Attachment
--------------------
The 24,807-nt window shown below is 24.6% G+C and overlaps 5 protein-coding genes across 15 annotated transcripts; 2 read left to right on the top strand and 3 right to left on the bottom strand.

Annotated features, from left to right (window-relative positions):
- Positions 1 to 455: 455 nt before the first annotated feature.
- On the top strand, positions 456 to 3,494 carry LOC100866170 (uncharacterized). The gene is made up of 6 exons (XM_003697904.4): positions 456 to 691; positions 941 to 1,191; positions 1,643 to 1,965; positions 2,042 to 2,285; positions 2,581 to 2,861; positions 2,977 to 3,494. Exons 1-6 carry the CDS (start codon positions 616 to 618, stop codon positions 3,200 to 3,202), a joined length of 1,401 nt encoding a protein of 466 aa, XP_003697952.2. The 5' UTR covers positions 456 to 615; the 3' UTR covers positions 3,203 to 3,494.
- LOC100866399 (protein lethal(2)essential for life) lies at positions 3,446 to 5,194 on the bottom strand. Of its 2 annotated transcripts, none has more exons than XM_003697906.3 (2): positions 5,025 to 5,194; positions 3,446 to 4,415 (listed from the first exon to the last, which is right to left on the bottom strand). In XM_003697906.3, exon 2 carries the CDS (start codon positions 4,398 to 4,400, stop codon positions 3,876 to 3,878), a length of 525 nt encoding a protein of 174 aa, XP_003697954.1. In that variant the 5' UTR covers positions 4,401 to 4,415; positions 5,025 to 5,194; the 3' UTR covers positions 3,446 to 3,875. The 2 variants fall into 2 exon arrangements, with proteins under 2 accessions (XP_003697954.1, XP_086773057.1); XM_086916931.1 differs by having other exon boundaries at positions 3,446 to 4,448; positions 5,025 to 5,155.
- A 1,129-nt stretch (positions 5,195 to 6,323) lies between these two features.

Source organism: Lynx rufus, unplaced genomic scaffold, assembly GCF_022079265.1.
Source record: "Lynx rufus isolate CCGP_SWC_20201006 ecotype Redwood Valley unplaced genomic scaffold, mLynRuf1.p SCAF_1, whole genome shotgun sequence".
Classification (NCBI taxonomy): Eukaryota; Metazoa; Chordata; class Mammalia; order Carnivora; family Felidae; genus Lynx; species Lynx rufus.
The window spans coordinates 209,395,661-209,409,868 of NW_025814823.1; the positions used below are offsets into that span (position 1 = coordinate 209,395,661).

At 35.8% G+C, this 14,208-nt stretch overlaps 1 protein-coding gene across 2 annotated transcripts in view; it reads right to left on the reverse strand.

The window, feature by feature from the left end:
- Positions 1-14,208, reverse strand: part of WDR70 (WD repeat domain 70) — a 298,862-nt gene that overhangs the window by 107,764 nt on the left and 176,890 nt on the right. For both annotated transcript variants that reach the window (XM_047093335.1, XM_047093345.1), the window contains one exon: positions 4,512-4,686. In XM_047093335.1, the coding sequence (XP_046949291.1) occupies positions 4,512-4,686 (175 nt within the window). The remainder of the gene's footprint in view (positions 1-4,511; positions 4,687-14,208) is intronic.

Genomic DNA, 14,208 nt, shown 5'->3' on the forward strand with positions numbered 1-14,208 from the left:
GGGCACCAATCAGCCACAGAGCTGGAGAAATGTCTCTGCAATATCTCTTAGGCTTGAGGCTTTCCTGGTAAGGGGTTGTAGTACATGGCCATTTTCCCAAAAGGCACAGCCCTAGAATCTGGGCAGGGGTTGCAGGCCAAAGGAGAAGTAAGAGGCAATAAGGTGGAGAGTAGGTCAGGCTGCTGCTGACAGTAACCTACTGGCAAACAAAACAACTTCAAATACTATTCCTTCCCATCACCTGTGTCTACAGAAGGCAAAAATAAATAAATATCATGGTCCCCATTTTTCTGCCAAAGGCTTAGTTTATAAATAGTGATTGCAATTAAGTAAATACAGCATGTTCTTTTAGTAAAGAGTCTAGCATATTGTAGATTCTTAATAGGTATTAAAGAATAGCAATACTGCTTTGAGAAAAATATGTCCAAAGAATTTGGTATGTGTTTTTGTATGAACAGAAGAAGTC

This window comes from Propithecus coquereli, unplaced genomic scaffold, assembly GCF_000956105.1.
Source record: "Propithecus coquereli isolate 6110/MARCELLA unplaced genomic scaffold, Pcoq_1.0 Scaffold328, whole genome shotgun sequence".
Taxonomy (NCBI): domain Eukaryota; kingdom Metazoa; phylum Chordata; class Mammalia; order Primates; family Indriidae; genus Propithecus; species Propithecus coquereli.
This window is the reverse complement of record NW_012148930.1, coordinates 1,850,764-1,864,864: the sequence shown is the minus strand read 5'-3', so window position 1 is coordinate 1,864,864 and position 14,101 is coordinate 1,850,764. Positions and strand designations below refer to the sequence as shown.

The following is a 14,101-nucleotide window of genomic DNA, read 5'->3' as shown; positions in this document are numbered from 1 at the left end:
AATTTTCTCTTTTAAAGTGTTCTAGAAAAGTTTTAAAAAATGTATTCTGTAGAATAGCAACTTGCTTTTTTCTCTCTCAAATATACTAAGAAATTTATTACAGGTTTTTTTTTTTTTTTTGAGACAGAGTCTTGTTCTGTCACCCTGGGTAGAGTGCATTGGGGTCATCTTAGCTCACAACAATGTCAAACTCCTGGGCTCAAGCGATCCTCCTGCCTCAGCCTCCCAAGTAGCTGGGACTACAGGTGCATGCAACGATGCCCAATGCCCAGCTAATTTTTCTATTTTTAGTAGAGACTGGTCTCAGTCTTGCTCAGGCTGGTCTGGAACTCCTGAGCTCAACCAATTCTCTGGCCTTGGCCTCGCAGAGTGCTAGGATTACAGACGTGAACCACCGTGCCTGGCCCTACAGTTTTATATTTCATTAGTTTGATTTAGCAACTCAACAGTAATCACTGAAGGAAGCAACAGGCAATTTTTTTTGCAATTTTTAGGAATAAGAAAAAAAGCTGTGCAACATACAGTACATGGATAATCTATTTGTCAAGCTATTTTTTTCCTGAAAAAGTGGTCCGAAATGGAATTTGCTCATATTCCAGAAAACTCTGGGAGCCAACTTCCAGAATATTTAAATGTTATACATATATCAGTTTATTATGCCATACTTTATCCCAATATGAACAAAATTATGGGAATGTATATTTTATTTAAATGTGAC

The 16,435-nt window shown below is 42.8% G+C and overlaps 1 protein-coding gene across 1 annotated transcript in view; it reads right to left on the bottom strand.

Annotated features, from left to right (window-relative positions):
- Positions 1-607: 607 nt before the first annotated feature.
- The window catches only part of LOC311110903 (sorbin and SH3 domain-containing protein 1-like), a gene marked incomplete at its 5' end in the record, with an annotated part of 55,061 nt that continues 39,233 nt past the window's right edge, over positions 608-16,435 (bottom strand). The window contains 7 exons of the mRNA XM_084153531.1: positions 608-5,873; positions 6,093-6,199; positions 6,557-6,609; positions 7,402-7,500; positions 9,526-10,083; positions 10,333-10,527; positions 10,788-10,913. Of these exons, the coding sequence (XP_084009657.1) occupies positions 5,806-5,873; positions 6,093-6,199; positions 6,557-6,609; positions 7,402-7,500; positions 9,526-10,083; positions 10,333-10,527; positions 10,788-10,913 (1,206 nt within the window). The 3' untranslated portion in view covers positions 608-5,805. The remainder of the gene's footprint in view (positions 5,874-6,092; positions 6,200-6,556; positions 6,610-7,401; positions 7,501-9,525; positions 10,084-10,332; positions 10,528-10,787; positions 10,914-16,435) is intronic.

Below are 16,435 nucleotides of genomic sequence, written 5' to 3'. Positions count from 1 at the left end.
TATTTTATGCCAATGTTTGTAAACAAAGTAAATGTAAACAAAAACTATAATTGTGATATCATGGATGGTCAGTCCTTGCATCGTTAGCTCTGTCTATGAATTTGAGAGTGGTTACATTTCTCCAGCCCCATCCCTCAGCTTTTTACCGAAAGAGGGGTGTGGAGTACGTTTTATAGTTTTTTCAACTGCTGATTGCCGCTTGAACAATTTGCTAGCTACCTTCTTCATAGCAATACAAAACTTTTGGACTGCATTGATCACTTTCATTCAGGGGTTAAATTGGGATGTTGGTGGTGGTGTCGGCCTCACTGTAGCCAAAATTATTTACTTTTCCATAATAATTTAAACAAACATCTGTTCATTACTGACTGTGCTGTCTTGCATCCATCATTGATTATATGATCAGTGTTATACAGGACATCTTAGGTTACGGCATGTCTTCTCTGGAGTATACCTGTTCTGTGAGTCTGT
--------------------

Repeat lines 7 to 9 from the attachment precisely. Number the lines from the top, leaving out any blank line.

Source organism: Lynx rufus, unplaced genomic scaffold, assembly GCF_022079265.1.
Source record: "Lynx rufus isolate CCGP_SWC_20201006 ecotype Redwood Valley unplaced genomic scaffold, mLynRuf1.p SCAF_1, whole genome shotgun sequence".
Classification (NCBI taxonomy): Eukaryota; Metazoa; Chordata; class Mammalia; order Carnivora; family Felidae; genus Lynx; species Lynx rufus.